reachable anymore.  This leads to the A/G-R (also an xTR) in that
   region to unregister the IPv6 EID prefixes with the MS/MR.  This
   indicates that the xTR in question has no reachability to the EID
   prefixes.  The notification of the failure should reach all relevant
   xTRs as soon as possible.  For example, if the LDACS radio link
   fails, xTR3 and xTR4 need to learn about the failure so that they
   stop sending traffic via xTR2 and use xTR1 instead.

   In the sub-sections below, we the use of RLOC-probing, Solicit-Map-
   Request, and LISP pub-sub as alternative mechanisms for link failure
   notification.

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6.1.  Use of RLOC-probing

   RLOC-probing is described in section 6.3.2 of [RFC6830].

   At regular intervals xTR3 sends Map-Request to xTR2 for the
   aircraft's EID prefixes.  When xTR3 detects via RLOC-probing that it
   can not use xTR2 anymore, it sends a Map-Request for the aircraft's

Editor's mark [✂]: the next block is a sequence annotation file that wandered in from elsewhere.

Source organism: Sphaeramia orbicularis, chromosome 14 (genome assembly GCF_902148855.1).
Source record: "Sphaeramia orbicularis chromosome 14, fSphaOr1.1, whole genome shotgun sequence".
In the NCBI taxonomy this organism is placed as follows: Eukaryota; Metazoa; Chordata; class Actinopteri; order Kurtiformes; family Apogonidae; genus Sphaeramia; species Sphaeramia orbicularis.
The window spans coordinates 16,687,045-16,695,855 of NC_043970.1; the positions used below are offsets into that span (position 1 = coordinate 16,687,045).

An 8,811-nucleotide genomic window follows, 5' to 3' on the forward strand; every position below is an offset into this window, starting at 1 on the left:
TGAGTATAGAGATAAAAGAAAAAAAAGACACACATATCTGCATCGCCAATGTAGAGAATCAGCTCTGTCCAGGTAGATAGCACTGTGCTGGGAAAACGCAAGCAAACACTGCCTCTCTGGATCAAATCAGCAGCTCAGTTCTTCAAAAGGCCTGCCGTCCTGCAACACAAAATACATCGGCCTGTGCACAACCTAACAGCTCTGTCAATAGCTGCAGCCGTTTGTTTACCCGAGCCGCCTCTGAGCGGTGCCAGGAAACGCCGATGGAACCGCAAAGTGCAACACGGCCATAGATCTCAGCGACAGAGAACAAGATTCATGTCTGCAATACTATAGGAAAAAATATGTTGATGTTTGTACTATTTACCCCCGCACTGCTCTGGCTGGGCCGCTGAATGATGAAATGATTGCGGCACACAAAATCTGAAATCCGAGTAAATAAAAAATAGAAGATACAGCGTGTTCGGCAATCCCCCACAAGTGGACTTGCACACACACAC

EID prefixes.  The corresponding Map-Reply indicates that xTR1 should
   now be used.  The map-cache on xTR3 is updated and air-to-ground
   traffic now goes through xTR1 to use the SATCOM radio link to the
   aircraft.

   The disadvantage of RLOC-probing is that fast detection becomes more
   difficult when the number of EID prefixes is large.

6.2.  Use of Solicit-Map-Request

   Solicit-Map-Request is used as described in Section 5:

   1.  xTR3 is still sending traffic to xTR2 since its map-cache has not
       been updated yet.

   2.  Upon detecting that the link is down, and receiving data plane
       traffic from the ground network, xTR2 sends an SMR to xTR3 that
       sends a Map-Request to update its map-cache.  The corresponding
       Map-Reply indicates that xTR1 should now be used.

   The disadvantage of this approach is that the traffic is delayed
   pending control-plane resolution.  This method also depends on data
   traffic being continuous, in many cases data traffic may be sporadic,
   leading to very slow convergence.

6.3.  Use of LISP pub-sub

   As specified in [I-D.ietf-lisp-pubsub], ITRs can subscribe to changes
   in the LISP mapping system.  So if all ITRs subscribe to the EID
   prefixes for which they have traffic, the ITRs will be notified when